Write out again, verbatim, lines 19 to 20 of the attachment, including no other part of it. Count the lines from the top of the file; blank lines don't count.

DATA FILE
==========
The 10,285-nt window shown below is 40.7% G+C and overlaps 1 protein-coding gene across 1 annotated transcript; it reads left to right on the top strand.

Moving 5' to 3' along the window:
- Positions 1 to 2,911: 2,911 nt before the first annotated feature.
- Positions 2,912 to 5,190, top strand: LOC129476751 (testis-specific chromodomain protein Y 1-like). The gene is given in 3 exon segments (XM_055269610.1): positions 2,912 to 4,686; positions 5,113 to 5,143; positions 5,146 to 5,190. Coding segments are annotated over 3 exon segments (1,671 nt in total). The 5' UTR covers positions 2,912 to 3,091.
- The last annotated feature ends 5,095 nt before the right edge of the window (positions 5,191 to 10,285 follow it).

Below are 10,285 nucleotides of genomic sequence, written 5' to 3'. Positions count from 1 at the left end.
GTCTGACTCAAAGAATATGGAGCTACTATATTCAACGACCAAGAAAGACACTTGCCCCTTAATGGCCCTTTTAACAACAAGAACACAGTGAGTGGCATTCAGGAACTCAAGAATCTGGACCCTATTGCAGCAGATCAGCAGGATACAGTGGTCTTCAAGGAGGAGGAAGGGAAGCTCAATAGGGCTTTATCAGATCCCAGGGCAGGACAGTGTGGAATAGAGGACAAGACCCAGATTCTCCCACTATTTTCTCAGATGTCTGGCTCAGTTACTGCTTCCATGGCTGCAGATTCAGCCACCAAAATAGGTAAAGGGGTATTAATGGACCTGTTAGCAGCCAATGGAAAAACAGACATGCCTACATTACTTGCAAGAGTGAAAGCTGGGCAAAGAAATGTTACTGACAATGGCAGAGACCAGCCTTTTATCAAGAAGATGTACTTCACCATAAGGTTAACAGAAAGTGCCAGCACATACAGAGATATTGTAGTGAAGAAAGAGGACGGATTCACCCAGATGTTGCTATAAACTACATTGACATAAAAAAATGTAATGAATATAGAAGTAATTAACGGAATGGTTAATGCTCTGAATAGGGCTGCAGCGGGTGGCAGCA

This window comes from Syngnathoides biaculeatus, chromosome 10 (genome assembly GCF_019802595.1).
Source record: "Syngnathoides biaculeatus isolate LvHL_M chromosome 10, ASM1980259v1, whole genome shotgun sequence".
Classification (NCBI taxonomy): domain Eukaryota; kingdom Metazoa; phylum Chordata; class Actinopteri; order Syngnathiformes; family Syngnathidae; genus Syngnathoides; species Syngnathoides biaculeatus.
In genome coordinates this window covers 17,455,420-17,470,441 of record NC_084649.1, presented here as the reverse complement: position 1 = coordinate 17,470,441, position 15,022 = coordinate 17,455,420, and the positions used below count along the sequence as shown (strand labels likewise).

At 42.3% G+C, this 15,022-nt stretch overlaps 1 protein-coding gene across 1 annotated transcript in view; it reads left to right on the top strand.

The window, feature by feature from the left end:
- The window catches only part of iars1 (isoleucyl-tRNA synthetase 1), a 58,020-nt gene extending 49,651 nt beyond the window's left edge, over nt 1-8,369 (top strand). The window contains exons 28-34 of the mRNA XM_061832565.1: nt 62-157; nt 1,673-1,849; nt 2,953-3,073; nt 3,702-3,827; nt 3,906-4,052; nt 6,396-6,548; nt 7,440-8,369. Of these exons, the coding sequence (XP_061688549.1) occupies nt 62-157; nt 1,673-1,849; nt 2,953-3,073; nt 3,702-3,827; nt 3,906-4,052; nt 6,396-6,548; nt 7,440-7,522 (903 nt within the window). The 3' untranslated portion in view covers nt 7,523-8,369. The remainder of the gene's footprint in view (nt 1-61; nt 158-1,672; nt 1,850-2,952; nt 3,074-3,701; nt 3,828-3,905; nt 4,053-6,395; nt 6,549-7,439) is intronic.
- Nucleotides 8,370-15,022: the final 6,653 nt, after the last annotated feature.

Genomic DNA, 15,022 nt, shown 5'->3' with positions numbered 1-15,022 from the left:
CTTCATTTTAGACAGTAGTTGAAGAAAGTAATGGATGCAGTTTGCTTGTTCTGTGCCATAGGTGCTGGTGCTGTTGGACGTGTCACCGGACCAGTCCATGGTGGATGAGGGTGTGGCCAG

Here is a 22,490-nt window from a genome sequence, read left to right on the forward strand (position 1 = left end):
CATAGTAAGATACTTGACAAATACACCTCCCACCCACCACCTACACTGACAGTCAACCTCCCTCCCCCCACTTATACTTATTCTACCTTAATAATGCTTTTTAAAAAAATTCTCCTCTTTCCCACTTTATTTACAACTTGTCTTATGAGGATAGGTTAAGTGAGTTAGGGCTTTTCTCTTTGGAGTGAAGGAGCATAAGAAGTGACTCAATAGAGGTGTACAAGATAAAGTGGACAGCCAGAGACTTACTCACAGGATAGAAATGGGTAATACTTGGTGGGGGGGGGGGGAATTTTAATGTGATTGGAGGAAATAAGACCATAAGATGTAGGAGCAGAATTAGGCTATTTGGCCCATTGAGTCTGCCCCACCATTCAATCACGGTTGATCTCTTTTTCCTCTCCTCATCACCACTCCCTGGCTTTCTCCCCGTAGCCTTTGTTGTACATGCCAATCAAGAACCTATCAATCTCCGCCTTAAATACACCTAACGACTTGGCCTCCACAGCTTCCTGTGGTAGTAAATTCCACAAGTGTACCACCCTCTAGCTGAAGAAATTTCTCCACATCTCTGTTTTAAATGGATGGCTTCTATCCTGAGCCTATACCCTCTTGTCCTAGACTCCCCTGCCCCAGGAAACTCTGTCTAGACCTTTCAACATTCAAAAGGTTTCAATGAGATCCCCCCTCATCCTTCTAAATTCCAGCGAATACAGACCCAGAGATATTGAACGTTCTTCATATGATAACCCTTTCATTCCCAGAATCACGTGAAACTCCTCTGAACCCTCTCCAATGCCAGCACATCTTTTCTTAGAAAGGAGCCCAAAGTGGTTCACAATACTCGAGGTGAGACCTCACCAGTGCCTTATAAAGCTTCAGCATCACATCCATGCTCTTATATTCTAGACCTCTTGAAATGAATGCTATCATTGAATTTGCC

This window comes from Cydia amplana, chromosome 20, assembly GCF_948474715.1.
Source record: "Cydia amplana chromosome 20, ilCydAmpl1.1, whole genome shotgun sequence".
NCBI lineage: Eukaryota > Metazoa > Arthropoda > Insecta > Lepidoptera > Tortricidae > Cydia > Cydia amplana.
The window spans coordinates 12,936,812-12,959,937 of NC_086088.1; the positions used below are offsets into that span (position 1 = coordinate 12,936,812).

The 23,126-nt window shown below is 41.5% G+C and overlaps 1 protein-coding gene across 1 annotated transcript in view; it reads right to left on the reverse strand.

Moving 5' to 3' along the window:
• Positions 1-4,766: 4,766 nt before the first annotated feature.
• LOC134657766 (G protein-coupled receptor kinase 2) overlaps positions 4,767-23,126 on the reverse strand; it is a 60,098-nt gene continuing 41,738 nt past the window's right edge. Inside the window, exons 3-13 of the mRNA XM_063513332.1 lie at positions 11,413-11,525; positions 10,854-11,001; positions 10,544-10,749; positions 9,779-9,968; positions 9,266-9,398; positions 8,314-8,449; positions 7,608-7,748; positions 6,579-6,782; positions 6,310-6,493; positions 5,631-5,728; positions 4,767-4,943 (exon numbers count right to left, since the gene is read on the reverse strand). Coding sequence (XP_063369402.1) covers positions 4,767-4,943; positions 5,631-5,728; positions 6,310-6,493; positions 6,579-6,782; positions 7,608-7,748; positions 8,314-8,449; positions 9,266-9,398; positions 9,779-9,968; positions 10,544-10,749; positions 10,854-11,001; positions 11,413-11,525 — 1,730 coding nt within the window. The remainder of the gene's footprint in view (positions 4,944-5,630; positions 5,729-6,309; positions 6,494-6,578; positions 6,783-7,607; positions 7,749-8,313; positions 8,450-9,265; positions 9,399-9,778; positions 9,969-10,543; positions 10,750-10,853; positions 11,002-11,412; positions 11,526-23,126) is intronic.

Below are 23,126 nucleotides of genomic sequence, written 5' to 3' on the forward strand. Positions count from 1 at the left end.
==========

CATAGTAAGATACTTGACAAATACACCTCCCACCCACCACCTACACTGACAGTCAACCTCCCTCCCCCCACTTATACTTATTCTACCTTAATAATGCTTTTTAAAAAAATTCTCCTCTTTCCCACTTTATTTACAACTTGTCTTATGAGGATAGGTTAAGTGAGTTAGGGCTTTTCTCTTTGGAGTGAAGGAGCATAAGAAGTGACTCAATAGAGGTGTACAAGATAAAGTGGACAGCCAGAGACTTACTCACAGGATAGAAATGGGTAATACTTGGTGGGGGGGGGGGGAATTTTAATGTGATTGGAGGAAATAAGACCATAAGATGTAGGAGCAGAATTAGGCTATTTGGCCCATTGAGTCTGCCCCACCATTCAATCACGGTTGATCTCTTTTTCCTCTCCTCATCACCACTCCCTGGCTTTCTCCCCGTAGCCTTTGTTGTACATGCCAATCAAGAACCTATCAATCTCCGCCTTAAATACACCTAACGACTTGGCCTCCACAGCTTCCTGTGGTAGTAAATTCCACAAGTGTACCACCCTCTAGCTGAAGAAATTTCTCCACATCTCTGTTTTAAATGGATGGCTTCTATCCTGAGCCTATACCCTCTTGTCCTAGACTCCCCTGCCCCAGGAAACTCTGTCTAGACCTTTCAACATTCAAAAGGTTTCAATGAGATCCCCCCTCATCCTTCTAAATTCCAGCGAATACAGACCCAGAGATATTGAACGTTCTTCATATGATAACCCTTTCATTCCCAGAATCACGTGAAACTCCTCTGAACCCTCTCCAATGCCAGCACATCTTTTCTTAGAAAGGAGCCCAAAGTGGTTCACAATACTCGAGGTGAGACCTCACCAGTGCCTTATAAAGCTTCAGCATCACATCCATGCTCTTATATTCTAGACCTCTTGAAATGAATGCTATCATTGAATTTGCC

This window comes from Cydia amplana, chromosome 20, assembly GCF_948474715.1.